I realize I am treading on dangerous ground by sharing my recipe for matzo balls (also known as kneidel); hence only the balls and not the soup in which they reside. By publishing the soup, I risk the wrath of every Jewish grandmother who has her own ancestral recipe and I don't wish to go there.
I have to confess I have had some good and some not so good matzo balls, so I went on a quest to create my own. Here it is. I do hope you enjoy and be sure to use your best chicken soup recipe.
Some interesting facts: Not that I would ever like to try this, but Joey Chestnut holds the world record for eating matzo balls -- he ate 78 of them in eight minutes.
The world record for the largest matzo ball is held by Chef Jon Wirtis of Shlomo and Vito's New York Delicatessen, in Tucson, Ariz. In 2010, he created a 191-kilogram (426-pound) matzo ball for New York's Jewish Food Festival. The ingredients were 56.25 kg (125 lb) of matzo meal, 11.25 kg (25 lb) of schmaltz, over 1,000 eggs and 9 kg (20 lb) of potato starch.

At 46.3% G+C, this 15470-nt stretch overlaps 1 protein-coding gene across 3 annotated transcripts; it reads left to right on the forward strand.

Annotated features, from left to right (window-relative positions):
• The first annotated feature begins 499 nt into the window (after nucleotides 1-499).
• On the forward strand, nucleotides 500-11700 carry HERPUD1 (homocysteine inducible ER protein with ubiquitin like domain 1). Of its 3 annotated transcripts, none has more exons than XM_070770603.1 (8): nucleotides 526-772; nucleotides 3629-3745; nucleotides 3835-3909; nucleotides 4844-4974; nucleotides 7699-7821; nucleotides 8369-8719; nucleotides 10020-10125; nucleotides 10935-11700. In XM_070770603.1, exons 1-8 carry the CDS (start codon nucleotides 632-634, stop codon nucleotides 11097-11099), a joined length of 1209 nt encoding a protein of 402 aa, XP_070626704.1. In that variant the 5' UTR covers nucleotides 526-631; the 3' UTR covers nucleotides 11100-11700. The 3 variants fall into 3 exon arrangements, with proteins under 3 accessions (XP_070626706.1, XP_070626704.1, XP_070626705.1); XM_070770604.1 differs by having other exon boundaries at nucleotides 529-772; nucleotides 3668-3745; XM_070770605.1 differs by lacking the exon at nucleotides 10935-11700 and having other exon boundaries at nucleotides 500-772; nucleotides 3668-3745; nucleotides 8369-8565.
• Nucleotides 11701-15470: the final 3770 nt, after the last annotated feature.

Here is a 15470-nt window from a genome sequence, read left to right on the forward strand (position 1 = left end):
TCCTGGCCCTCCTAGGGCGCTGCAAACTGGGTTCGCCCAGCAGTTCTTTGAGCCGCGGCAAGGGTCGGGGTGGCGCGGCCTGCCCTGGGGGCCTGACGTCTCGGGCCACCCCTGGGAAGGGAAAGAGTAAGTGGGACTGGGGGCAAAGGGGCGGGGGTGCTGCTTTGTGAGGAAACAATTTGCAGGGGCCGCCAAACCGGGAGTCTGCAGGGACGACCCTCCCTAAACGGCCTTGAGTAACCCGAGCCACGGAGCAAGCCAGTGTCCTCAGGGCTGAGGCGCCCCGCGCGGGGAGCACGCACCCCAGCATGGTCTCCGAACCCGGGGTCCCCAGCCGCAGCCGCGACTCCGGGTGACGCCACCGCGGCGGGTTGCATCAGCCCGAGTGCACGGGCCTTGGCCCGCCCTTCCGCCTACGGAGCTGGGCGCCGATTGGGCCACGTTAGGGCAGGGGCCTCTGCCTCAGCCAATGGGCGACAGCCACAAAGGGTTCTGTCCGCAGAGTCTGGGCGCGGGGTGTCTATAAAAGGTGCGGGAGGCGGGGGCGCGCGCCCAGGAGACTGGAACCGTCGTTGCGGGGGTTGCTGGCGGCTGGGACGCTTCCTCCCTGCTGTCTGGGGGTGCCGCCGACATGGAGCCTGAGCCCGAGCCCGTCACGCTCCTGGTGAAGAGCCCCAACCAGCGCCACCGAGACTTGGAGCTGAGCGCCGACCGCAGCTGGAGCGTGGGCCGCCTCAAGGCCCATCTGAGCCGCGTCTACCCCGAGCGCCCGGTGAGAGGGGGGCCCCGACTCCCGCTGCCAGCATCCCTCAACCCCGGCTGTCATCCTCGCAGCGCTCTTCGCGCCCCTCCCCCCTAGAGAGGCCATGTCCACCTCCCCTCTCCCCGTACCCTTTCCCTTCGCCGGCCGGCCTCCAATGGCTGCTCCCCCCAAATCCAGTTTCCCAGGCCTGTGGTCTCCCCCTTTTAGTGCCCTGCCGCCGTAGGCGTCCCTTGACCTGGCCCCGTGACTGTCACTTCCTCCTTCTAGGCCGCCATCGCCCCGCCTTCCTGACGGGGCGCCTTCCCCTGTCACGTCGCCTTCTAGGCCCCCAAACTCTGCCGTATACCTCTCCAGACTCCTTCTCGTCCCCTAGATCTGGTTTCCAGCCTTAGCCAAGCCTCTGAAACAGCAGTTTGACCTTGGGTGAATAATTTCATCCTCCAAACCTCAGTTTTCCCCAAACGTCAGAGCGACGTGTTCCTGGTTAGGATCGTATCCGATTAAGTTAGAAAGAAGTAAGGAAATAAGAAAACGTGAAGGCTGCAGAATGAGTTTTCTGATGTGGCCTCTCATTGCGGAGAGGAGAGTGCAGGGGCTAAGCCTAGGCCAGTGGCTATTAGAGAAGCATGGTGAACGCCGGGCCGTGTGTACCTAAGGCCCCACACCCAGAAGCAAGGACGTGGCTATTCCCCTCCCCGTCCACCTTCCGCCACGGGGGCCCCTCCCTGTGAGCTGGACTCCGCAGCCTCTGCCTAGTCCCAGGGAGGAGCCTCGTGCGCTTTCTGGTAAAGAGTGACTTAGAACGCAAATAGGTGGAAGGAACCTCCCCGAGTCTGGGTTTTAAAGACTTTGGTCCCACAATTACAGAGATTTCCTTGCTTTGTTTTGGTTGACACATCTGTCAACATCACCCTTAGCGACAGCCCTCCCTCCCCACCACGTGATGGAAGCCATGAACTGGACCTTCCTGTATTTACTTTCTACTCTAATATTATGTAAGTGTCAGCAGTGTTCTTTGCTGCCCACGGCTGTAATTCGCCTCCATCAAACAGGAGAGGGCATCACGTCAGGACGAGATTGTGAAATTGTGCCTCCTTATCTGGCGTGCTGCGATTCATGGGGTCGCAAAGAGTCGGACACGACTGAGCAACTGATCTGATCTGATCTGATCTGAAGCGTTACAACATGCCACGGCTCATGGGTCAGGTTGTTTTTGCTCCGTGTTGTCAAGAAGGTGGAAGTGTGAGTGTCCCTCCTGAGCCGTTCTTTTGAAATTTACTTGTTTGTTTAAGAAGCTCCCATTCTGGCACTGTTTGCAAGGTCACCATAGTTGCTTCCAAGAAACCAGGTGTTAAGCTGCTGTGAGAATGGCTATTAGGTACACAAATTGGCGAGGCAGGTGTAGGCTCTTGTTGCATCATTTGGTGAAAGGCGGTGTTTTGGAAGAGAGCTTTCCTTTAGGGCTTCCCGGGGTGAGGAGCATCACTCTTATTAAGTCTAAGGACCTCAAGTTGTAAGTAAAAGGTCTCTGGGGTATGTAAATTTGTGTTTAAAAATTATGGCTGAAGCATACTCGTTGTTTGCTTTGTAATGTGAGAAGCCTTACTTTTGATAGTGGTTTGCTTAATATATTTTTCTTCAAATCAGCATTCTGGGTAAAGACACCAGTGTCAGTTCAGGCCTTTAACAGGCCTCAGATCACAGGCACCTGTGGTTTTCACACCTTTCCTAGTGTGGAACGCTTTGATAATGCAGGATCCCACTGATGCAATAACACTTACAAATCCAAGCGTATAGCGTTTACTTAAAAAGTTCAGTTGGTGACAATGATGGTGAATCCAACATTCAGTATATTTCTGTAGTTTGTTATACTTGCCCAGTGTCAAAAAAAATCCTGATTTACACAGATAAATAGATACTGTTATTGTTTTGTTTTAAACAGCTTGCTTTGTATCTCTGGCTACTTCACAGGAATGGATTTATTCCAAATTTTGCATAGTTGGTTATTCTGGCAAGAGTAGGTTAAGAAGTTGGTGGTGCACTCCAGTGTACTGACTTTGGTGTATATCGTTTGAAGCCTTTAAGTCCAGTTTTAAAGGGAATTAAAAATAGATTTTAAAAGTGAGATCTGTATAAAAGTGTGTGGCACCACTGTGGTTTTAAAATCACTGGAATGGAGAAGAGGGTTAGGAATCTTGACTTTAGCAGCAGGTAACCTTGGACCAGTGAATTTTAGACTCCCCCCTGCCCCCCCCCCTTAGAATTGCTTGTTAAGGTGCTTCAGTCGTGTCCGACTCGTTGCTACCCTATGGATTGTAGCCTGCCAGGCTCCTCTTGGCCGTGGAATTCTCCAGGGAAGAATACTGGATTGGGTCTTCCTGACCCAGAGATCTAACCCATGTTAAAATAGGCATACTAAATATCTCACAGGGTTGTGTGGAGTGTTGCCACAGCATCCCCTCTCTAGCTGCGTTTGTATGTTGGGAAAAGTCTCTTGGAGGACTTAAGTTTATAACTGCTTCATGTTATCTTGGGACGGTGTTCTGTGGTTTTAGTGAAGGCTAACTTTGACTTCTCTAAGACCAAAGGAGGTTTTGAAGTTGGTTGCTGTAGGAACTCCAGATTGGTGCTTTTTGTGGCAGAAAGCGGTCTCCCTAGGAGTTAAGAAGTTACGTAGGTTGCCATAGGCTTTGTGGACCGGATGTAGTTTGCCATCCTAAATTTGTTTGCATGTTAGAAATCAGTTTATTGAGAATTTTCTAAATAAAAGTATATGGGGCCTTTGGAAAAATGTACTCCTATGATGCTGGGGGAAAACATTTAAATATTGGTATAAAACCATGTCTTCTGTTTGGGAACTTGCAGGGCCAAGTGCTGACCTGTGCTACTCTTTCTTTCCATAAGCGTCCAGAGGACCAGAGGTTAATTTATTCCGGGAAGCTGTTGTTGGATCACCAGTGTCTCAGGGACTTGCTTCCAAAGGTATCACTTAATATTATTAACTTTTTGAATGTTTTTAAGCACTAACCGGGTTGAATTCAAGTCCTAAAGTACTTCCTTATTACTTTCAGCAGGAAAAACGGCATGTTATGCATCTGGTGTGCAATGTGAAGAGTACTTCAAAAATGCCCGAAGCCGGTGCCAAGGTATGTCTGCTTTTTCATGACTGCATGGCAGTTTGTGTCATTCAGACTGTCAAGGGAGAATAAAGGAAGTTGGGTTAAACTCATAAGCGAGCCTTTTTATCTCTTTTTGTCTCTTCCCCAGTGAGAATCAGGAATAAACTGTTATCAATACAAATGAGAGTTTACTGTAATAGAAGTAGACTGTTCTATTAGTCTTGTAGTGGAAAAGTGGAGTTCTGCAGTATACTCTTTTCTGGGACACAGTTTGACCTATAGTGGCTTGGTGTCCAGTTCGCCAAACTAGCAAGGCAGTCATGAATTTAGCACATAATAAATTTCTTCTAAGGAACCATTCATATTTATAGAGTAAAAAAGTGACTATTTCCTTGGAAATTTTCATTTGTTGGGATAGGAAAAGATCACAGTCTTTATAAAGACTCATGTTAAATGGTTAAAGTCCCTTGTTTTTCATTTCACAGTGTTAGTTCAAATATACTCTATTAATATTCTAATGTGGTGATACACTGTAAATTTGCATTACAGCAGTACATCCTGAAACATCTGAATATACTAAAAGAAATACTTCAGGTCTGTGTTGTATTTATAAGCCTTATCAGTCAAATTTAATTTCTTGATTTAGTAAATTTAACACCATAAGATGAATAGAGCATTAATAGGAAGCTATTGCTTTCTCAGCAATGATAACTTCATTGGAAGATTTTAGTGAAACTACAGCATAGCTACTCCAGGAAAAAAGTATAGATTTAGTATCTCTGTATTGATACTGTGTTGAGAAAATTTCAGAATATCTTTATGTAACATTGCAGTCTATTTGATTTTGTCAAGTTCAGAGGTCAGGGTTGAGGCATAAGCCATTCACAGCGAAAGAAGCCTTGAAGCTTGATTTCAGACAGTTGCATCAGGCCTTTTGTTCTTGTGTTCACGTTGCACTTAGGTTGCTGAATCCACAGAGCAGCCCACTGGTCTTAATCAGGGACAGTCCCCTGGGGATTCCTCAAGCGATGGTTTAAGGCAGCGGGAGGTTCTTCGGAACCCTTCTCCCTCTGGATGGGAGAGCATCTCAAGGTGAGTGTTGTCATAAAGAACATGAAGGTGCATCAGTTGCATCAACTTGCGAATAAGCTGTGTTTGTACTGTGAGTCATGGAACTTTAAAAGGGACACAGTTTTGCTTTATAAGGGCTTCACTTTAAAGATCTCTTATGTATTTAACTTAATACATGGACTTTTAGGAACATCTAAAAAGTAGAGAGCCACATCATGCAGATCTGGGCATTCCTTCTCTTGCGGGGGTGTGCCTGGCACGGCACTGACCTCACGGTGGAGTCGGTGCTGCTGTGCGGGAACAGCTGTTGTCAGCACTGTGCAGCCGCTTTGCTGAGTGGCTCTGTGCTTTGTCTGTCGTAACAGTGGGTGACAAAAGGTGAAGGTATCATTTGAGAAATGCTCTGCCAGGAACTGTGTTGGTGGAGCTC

125 ml (1/2 cup) onion, minced
5 ml (1 tsp) olive oil
2 large eggs, lightly beaten
37 ml (2 1/2 tbsp) melted butter or chicken fat
30 ml (2 tbsp) finely chopped parsley
5 ml (1 tsp) finely chopped thyme
Coarse salt and ground pepper
A pinch of grated nutmeg
170 ml (2/3 cup) matzah meal
60 ml (4 tbsp) soda water
1. In a small nonstick skillet, heat oil over medium heat. Add minced onion, and cook until tender, about 5 minutes; let cool.
2. In a medium bowl, whisk the eggs, add the melted butter, salt, pepper, thyme, nutmeg and matzo meal. Add soda water and cooled onion; stir to combine. Cover and refrigerate at least 45 minutes.
3. With oiled hands, shape matzo mixture into 8 balls, about the size of a small walnut, place on a baking sheet. Cover with plastic wrap and refrigerate at least 15 minutes.
4. Bring chicken broth to a boil; reduce to a simmer. Add matzo balls; cover, and cook until expanded, 30 to 35 minutes. Season with salt and pepper. Serve immediately.